After the Second World War, in which mainly the bridges were destroyed, the city began to develop again. In the 1960s, many new apartments were built, and the food industry (salami production, paprika processing, canning) became Szeged's most important industry. In 1962, it became the seat of Csongrád county. During the years of socialism, its role in the light and food industry was strengthened, and today it is still one of the country's food industry centers.
Today, Szeged is one of the Hungarian centers of economy, culture and science. His university, the University of Szeged, is the best-rated university in the country. Szeged's events, such as the Szeged Outdoor Games, attract many visitors every year. In addition to summer outdoor games, international fairs, exhibitions and sports events, Szeged is also well known among gastronomy lovers.
Szeged is located close to the southern border of Hungary in the
Great Plain, at the confluence of the Tisza and Maros rivers. Its
distance from Budapest is 169 km on the M5–M43 highway. The Fehér lake
is located north of Szeged. It is the deepest city in the country. For a
long time, it was known that the lowest point in the country is located
south of Szeged, on Tiszasziget, near the Serbian border, at an altitude
of 75.8 meters above sea level. According to recent GPS measurements,
the lowest point in the country is located on the right bank of the
Tisza, southwest of the city, but still within the administrative
border, between the settlements of Gyálarét and Röszke, at an altitude
of 75.8 meters, and the height of the Tiszasziget memorial point is
actually 76.7 meters.
The city was established at the confluence of the Tisza and Maros rivers, on the right bank of the Tisza, on islands protruding from the Tisza floodplain. The population living here gradually filled up the hollows and swamps between the islands, so the city area was in the 18th and 19th centuries. became unified during the century. The core of today's Szeged is actually three islands: Alszeged, Felszeged and Vár a Palankk. These are today's Lower Town, Upper Town and Belváros.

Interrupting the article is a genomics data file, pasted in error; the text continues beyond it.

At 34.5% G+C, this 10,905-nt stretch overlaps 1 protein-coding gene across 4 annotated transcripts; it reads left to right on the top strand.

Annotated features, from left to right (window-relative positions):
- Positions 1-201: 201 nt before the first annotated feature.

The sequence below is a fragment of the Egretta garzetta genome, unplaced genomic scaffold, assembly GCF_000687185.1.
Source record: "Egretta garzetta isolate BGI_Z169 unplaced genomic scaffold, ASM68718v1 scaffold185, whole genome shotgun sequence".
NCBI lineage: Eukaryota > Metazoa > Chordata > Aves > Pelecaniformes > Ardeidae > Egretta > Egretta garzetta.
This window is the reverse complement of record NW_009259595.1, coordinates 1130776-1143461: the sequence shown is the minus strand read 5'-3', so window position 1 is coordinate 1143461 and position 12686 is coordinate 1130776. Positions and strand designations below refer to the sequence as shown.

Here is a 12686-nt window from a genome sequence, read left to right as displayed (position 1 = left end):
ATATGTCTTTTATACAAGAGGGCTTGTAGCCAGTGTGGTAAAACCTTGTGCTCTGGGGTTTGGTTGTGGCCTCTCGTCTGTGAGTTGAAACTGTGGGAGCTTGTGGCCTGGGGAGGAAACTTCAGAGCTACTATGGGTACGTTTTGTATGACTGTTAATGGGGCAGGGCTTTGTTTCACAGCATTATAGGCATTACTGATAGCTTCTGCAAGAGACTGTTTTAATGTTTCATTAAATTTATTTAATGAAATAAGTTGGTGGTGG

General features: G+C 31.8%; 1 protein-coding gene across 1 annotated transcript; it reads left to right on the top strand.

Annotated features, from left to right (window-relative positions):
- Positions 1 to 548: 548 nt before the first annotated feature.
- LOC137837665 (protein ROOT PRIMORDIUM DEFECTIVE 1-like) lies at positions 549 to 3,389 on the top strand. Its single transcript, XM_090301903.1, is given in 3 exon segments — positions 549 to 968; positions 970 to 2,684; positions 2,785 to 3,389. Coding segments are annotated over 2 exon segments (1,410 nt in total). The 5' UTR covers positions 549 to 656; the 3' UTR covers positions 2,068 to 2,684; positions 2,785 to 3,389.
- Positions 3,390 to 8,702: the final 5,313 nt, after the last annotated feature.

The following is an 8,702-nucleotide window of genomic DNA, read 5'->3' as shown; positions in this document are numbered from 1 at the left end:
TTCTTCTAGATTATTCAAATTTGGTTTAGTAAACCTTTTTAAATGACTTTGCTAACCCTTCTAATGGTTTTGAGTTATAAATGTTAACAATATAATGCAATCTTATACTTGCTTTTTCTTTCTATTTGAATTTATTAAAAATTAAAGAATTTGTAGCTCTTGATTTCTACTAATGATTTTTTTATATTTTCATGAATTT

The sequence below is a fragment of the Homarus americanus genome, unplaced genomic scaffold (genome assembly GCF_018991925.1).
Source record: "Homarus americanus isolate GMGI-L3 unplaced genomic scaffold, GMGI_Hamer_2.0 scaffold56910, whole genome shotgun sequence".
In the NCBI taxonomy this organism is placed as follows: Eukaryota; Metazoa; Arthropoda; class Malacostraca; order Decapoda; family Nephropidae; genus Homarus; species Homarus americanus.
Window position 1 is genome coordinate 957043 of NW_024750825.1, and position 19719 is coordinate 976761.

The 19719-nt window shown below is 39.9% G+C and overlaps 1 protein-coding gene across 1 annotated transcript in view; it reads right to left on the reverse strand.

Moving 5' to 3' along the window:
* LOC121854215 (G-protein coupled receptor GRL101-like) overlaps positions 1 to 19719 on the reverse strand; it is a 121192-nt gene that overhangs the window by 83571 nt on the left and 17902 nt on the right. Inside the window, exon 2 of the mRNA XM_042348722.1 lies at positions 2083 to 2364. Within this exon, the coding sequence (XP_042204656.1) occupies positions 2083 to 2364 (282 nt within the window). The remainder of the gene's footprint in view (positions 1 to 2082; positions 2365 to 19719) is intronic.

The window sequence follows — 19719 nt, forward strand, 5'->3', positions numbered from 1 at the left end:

The continental climate prevailing in Hungary also dominates the area around Szeged, but weather extremes are more characteristic of this region. The average annual temperature is 11.2 °C, and the amount of precipitation is 520 mm based on the average of the last hundred years. The territory of Hungary receives the most sunshine here - around 2050-2100 hours of sunshine per year - which is why Szeged is called the "city of sunshine".
Explanations of the origin of Szeged's name:
word explanation: a mere personal name (the -d derivative of the color marker word nail/angle).
word explanation: the water color change caused by the Maros flowing into the Tisza was denoted by this word, that is, above Szeged is the place from where the Tisza changes its greenish color to yellowish brown (that is, in the vernacular, the color of nails).
word explanation: near the city, the river continues to bend almost at a right angle, makes an angle, and the name of the city of Szeged comes from the -d derivative of the word angle.
explanation (this seems the most likely): it comes from the word sziget, because Szeged was created on an island, in the area surrounded by the main branch of the Tisza and its tributaries (the word sziget, by the way, is related to the Ugric word for corner, bend, wedge).